I’m embarrassed to say there have been a few times when I’ve forgotten to take my basal insulin in the morning, as well as my mealtime insulin at dinner. What should I do if I miss a dose again in the future, in either situation?
Dr. Edelman: Let me first say, this happens to all of us taking insulin injections. When it happens, it can mess up our control temporarily and cause added stress! I’m going to address your question in two parts: 1) what to do when you forget your long-acting basal insulin dose, and 2) what to do when you forget your pre-meal “bolus” insulin.
What to Do When You Forget a Basal Insulin Dose
Typically, most people take their basal insulin (Lantus, Tresiba, Toujeo, Levemir, NPH) either in the morning or at night. Some folks split their basal and take some of it in the morning and the rest at bedtime. If you are on a once-daily basil insulin regimen and you remember that you forgot your dose of insulin and you are within 3 or 4 hours of your normal time, you can go ahead and take it late.
If you are on once-daily basal insulin and you are past that 3-4 hour window, then give half of your normal dose and continue the full regular dose at the next regularly scheduled time. You obviously need to keep a close eye on your glucose values in case your numbers creep up too high or drop down too low.
If you are on a split basal (two injections per day) regimen, then I recommend just watching your glucose closely up until your next dose and continue normally. In essence, you would be doing without that basal dose so you may need to give yourself a small correction dose (or doses) of your mealtime insulin up until the next dose. Having a CGM will help you decide if you need any correction doses, and if you do not wear a CGM then you should do more frequent glucose testing with your meter.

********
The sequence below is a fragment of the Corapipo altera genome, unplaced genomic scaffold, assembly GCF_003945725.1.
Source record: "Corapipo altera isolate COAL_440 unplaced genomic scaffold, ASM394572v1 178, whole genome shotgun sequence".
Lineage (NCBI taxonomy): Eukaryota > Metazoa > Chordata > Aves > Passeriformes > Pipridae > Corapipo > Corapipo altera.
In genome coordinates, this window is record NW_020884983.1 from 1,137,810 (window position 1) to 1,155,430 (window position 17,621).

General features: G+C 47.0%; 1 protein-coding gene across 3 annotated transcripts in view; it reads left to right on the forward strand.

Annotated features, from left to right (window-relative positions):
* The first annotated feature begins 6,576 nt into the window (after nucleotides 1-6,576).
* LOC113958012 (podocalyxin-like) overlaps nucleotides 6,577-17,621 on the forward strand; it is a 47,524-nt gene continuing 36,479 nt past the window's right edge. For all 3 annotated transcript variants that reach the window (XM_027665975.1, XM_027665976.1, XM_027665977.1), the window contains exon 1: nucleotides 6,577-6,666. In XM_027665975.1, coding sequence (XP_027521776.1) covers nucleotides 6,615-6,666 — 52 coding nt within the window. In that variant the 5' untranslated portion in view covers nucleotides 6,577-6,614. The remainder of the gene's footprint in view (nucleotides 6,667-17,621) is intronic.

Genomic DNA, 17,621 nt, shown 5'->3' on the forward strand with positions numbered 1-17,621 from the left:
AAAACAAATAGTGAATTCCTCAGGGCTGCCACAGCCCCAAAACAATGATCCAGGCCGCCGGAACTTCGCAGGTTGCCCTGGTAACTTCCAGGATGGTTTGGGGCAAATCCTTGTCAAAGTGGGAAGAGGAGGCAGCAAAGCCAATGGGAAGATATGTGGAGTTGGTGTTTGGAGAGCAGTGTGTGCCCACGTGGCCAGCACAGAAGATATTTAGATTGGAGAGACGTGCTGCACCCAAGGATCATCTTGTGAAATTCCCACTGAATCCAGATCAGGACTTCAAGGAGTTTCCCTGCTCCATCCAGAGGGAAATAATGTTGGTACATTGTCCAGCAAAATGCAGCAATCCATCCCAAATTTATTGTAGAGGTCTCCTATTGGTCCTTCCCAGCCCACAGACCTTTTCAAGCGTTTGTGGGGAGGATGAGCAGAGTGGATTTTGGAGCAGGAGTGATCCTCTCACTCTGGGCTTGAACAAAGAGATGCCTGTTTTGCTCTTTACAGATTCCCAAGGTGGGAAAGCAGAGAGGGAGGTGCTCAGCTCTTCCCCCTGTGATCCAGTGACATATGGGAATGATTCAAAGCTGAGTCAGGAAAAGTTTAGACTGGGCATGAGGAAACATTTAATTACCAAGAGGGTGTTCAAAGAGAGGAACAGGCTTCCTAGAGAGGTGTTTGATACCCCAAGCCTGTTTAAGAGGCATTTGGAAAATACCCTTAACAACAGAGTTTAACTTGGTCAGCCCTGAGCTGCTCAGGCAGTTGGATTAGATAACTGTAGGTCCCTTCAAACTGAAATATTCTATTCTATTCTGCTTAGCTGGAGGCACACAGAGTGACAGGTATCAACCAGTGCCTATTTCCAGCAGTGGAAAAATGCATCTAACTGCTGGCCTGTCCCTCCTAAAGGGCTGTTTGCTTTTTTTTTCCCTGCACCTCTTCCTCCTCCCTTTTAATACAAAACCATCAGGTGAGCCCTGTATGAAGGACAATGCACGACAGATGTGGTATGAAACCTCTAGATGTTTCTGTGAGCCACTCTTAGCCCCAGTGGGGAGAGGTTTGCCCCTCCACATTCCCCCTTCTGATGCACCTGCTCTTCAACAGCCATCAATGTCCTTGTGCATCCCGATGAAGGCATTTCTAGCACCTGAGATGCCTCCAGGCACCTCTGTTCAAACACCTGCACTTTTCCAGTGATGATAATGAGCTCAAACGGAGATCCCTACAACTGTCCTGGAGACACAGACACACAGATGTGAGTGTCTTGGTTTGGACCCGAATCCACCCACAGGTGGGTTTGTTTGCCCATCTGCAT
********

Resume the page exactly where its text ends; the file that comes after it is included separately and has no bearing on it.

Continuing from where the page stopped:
What to Do When You Forget a Mealtime Insulin Dose
What happens if you forget to take your mealtime (bolus) insulin? Well, if it’s immediately after you finished eating just take it, but remember that taking fast-acting insulin after eating can cause you to get low later in the day, as the peak action of the insulin will be after most of the nutrients you ate are absorbed. This is the reason why we suggest taking your pre-meal fast-acting insulin at least 20 minutes before you start to eat.
If it’s several hours after eating when you remember you forgot your dose (probably because your glucose value is through the roof) just take a correction dose right away. A correction dose is the amount of insulin that will drop you enough to get in the near-normal range. For example, if your glucose value is 300mg/dL and your correction factor (CF) or insulin sensitivity factor (ISF) is 1:50 mg/dL (meaning that your glucose value will drop 50 mg/dL for every unit of fast-acting insulin), you would give yourself 4 units to get close to 100mg/dL.
However, if you are wearing a CGM and your glucose value is 300mg/dL with a trend arrow going up, then you should give yourself more than the 4 units depending on your individual needs, but at least 2 to 3 units more than your calculation.
Please check out the lectures in our video vault that cover these topics of using the trend arrows to adjust your dose of fast-acting insulin. OMG…I forgot to eat my double-bacon chili cheeseburger…got to run!